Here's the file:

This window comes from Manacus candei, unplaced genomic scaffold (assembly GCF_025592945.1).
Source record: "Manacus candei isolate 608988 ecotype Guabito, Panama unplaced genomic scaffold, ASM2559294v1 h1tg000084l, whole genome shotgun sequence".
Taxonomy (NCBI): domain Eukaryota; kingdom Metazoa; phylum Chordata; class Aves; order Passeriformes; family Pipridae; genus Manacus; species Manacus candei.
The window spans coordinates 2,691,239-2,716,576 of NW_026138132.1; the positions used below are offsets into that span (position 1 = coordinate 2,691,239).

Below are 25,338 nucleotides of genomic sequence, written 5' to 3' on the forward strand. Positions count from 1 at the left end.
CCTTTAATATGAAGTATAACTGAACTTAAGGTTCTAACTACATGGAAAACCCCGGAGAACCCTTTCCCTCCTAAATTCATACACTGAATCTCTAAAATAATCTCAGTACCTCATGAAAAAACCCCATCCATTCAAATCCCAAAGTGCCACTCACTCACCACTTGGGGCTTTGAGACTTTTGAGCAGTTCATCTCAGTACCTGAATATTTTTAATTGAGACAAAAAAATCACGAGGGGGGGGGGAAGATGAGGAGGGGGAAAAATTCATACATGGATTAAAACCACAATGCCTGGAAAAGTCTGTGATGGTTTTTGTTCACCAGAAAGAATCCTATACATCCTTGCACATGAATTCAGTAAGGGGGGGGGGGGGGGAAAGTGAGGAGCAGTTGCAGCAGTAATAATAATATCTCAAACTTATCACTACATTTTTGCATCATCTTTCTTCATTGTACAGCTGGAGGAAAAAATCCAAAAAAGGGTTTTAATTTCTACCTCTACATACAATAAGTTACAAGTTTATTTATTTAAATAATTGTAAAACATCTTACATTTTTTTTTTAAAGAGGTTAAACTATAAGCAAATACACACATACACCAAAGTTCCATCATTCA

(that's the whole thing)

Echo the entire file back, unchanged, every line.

This window comes from Manacus candei, unplaced genomic scaffold (assembly GCF_025592945.1).
Source record: "Manacus candei isolate 608988 ecotype Guabito, Panama unplaced genomic scaffold, ASM2559294v1 h1tg000084l, whole genome shotgun sequence".
Taxonomy (NCBI): domain Eukaryota; kingdom Metazoa; phylum Chordata; class Aves; order Passeriformes; family Pipridae; genus Manacus; species Manacus candei.
The window spans coordinates 2,691,239-2,716,576 of NW_026138132.1; the positions used below are offsets into that span (position 1 = coordinate 2,691,239).

Below are 25,338 nucleotides of genomic sequence, written 5' to 3' on the forward strand. Positions count from 1 at the left end.
CCTTTAATATGAAGTATAACTGAACTTAAGGTTCTAACTACATGGAAAACCCCGGAGAACCCTTTCCCTCCTAAATTCATACACTGAATCTCTAAAATAATCTCAGTACCTCATGAAAAAACCCCATCCATTCAAATCCCAAAGTGCCACTCACTCACCACTTGGGGCTTTGAGACTTTTGAGCAGTTCATCTCAGTACCTGAATATTTTTAATTGAGACAAAAAAATCACGAGGGGGGGGGGAAGATGAGGAGGGGGAAAAATTCATACATGGATTAAAACCACAATGCCTGGAAAAGTCTGTGATGGTTTTTGTTCACCAGAAAGAATCCTATACATCCTTGCACATGAATTCAGTAAGGGGGGGGGGGGGGGAAAGTGAGGAGCAGTTGCAGCAGTAATAATAATATCTCAAACTTATCACTACATTTTTGCATCATCTTTCTTCATTGTACAGCTGGAGGAAAAAATCCAAAAAAGGGTTTTAATTTCTACCTCTACATACAATAAGTTACAAGTTTATTTATTTAAATAATTGTAAAACATCTTACATTTTTTTTTTAAAGAGGTTAAACTATAAGCAAATACACACATACACCAAAGTTCCATCATTCA